While I was at it, I cleaned off the book case, and you know, I'm glad it has been so long. If I had not waited, I would not have had all these bits collected. I found a pile of loose photos, and just had a really, really good time going through things.


This is probably the oldest picture we have of the house and yard. We have done so very much to take this place and make it our own. A 1990 then and 2009.

I found a series of pictures of the kitchen (I love my new kitchen), most recent to oldest.

This last photo is the only picture I have of the original kitchen, but I keep it close by because its a really great photo of my kids.

There was some misbehaviour happening, but I did not find out who the guilty party was till much much later, and IIRC it was not the guy kneeling down. (Son1 kneeling, Son3 - the guilty party - saying 'ha ha' while Son 2 is just off camera in the living room laughing his head off and now I know why)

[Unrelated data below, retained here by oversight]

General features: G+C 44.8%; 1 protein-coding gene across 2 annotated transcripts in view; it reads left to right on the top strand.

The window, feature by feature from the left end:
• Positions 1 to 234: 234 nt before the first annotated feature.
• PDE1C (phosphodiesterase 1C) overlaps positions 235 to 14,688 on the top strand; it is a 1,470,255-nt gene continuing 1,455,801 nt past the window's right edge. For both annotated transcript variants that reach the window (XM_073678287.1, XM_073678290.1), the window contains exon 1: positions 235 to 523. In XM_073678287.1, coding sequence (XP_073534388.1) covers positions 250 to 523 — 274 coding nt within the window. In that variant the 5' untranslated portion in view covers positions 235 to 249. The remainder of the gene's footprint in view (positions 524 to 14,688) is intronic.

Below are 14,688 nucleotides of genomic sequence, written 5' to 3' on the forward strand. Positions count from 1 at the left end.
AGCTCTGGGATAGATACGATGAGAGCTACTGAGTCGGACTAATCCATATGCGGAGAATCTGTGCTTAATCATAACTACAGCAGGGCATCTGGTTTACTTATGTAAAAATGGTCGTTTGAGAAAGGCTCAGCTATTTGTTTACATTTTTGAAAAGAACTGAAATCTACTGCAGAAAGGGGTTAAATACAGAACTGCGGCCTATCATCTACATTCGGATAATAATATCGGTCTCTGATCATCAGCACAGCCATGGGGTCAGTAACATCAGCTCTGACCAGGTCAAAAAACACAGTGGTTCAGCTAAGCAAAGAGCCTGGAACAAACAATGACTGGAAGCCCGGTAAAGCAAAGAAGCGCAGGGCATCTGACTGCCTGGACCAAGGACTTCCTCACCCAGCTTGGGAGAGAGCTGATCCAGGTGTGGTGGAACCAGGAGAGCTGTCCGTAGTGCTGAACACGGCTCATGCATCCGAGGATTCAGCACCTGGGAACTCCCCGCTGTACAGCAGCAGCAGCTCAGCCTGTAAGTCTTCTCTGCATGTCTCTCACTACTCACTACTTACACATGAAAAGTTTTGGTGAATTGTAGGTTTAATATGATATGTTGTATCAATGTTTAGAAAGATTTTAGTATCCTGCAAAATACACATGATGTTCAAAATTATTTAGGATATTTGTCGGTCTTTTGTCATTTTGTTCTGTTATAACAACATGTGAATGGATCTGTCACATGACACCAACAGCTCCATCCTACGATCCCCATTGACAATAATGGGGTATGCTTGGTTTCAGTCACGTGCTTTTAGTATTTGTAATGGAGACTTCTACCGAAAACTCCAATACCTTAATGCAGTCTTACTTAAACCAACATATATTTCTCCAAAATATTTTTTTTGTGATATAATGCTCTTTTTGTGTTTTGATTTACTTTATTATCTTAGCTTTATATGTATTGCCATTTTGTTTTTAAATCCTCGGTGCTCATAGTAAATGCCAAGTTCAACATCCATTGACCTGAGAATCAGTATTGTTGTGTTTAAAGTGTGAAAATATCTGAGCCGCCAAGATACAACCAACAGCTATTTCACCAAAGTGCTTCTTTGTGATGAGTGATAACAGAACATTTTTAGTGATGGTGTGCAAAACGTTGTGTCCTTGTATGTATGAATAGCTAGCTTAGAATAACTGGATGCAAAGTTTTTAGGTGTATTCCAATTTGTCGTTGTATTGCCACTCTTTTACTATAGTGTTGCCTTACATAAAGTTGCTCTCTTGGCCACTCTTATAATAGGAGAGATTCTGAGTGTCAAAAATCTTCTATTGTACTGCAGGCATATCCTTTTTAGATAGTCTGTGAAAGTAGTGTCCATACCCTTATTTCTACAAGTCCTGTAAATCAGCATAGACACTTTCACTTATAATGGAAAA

And then I came across these.

Just a typical family photo session at Chez Needles, more precious to me than gold.

I have great kids. I should probably tell them that more often.

Thursday, 9 July 2009

Ready to Rumble

I am ready to begin the last lace repeat, then work back one row, knit 2 rows, and then bind off....

and then I'll know how much yarn I have left and whether I could make an i-cord edging along the top. I was talking to someone who made this same shawl and she felt that the top edging was not really needed. It is entirely possible that without an i-cord along the top edge, this shawl will be done by noon.

Whoa. Ready. Coffee is on. Needles are set. I'm ready to Rumble.

Wednesday, 8 July 2009

A rare day

We had some rain yesterday. A good soaker of the old fashioned kind. We have a long way to go to get to even a reasonable amount of rain for the year, but it finally feels like the dry has been broken. Mr. Needles and I were out a bit in the evening, him taking many beautiful photos of the yard, including these puddles, a rare sighting these days.
My photos are more mundane. I've been meaning to take a picture of the tiny spruce trees again, just to show you how they grow. Back in May I posted a picture of some tiny proto spruce trees growing in the mulched beds alongside the house. At the time they were mere budlets, but now they have achieved some height.